Army Secretary John McHugh has asked the army to develop a new structure to address the mental health of military personnel. ...
McHugh says he hopes to improve mental health treatment and help soldiers learn how to look out warning signs. (Feb. 5)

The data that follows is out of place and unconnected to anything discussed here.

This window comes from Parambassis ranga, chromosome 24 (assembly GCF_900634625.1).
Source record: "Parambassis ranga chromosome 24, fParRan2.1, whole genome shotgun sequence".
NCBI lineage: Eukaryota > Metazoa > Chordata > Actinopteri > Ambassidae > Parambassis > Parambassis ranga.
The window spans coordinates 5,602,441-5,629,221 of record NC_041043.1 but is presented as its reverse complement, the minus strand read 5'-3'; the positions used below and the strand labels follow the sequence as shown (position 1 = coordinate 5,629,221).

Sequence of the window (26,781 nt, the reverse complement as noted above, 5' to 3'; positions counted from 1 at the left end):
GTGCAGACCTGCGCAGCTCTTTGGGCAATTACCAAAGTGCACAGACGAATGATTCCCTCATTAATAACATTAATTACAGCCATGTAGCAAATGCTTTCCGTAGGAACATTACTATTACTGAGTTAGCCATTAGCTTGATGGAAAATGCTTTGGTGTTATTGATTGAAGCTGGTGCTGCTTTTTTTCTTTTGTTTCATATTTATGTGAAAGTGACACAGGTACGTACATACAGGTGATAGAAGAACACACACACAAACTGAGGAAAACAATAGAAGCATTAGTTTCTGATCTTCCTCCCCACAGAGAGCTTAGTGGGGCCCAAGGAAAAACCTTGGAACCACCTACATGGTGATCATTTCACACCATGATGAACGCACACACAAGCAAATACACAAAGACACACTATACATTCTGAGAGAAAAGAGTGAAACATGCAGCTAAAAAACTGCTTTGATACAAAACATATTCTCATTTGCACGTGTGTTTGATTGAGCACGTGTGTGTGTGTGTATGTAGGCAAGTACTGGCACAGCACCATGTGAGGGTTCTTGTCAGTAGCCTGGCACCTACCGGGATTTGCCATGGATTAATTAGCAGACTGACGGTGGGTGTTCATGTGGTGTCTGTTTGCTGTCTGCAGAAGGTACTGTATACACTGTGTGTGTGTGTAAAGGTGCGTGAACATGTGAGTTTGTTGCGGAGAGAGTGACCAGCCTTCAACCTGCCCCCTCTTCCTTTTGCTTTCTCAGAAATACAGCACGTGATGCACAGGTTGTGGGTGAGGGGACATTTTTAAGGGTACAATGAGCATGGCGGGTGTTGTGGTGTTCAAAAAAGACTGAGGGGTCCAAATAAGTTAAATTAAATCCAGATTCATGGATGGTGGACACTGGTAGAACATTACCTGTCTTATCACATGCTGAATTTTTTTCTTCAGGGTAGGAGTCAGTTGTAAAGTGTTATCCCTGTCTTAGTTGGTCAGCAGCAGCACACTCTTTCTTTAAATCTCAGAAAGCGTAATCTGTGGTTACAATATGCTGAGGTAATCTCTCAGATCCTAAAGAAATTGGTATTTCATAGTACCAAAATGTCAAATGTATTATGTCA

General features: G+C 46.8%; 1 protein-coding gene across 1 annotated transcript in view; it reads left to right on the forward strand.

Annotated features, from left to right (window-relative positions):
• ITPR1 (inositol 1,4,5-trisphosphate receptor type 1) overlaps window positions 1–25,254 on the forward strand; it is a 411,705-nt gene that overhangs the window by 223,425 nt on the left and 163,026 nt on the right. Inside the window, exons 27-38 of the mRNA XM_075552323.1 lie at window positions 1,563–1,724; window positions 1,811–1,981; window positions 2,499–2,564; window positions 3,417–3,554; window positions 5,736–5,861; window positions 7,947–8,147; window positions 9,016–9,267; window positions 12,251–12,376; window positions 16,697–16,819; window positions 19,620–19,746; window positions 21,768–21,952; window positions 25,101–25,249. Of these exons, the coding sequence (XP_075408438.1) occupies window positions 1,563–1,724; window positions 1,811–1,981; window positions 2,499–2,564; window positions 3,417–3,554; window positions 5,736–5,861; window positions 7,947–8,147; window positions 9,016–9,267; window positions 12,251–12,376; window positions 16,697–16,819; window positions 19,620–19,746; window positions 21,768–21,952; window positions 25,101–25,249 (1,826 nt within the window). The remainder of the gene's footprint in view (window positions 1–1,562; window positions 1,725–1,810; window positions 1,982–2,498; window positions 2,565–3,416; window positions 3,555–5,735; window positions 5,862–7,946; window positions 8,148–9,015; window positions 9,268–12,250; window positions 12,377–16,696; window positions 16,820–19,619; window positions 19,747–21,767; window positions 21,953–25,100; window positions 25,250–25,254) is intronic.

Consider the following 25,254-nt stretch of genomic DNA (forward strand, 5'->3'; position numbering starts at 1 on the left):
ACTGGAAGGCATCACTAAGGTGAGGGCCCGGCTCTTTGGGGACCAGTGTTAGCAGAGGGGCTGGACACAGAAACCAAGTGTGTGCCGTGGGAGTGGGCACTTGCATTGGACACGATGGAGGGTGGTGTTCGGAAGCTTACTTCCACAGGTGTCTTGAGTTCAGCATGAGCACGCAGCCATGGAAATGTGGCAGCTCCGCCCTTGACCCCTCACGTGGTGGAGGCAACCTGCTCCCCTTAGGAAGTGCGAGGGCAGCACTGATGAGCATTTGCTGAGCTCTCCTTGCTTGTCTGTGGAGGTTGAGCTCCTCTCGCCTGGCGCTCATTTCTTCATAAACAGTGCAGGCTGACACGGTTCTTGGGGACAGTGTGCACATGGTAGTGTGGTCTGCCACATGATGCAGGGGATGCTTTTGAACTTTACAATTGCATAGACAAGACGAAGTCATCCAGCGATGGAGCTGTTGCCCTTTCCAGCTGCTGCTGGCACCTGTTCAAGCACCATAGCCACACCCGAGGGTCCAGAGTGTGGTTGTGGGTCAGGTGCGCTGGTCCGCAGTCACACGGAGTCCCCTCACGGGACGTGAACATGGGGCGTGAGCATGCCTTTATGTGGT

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SHOTLIST: SOURCE - RESTRICTION: ASSOCIATED PRESS / AP CLIENTS ONLYLocation - Date: Joint Base Lewis-McChord, Washington / February 5, 20131. SOUNDBITE: JOHN MCHUGH/ARMY SECRETARYWe know that soldiers often have ... things they are suffering that are influenced by other things whether it's PTSD or a substance abuse problem, and we have programs for each one of those, but because of our structure often times those multiple programs aren't applied in a way or a time or fashion that we'd like to see.2. SOUNDBITE: JOHN MCHUGH/ARMY SECRETARYI take the time to sign a letter of condolence to every survivor, now matter how a soldier dies. And it's chilling to me to see the growing number of letters that I have to sign as a result of a soldier taking his or her own life. Particularly in contrast to the dropping number that are coming out of theatre. Too often, so often these are young soldiers, people who in my eyes have so much ahead of them and to see that loss, that's heartbreaking.3. SOUNDBITE: JOHN MCHUGH/ARMY SECRETARYOne of the most important things that can happen doesn't happen because an Army Secretary signs a directive or we sign another program. It's that soldiers look after soldiers. We're trying to instill that into virtually every level of training, that you know, it's your responsibility to keep an eye on your buddy. And we're trying to give them the tools to understand the things to look for, so a friend can step forward, put their arm around another soldier and say ' Come on. Let's get some help.'STORYLINE:Army leadership is looking to improve coordination between its mental health programs and other soldier-resilience efforts. Army Secretary John McHugh visited Joint Base Lewis-McChord on Monday to announce the results of a yearlong review of the Army's mental health system. McHugh has asked to Army officials to finish a plan for a new resilience structure in the next couple weeks. He hopes to improve processing times in the disability evaluation system and has the goal of lowering the incidence of suicide, sexual assault and substance abuse among soldiers. McHugh's plan includes integrating resilience programs into the day-to-day training of soldiers.(****END****)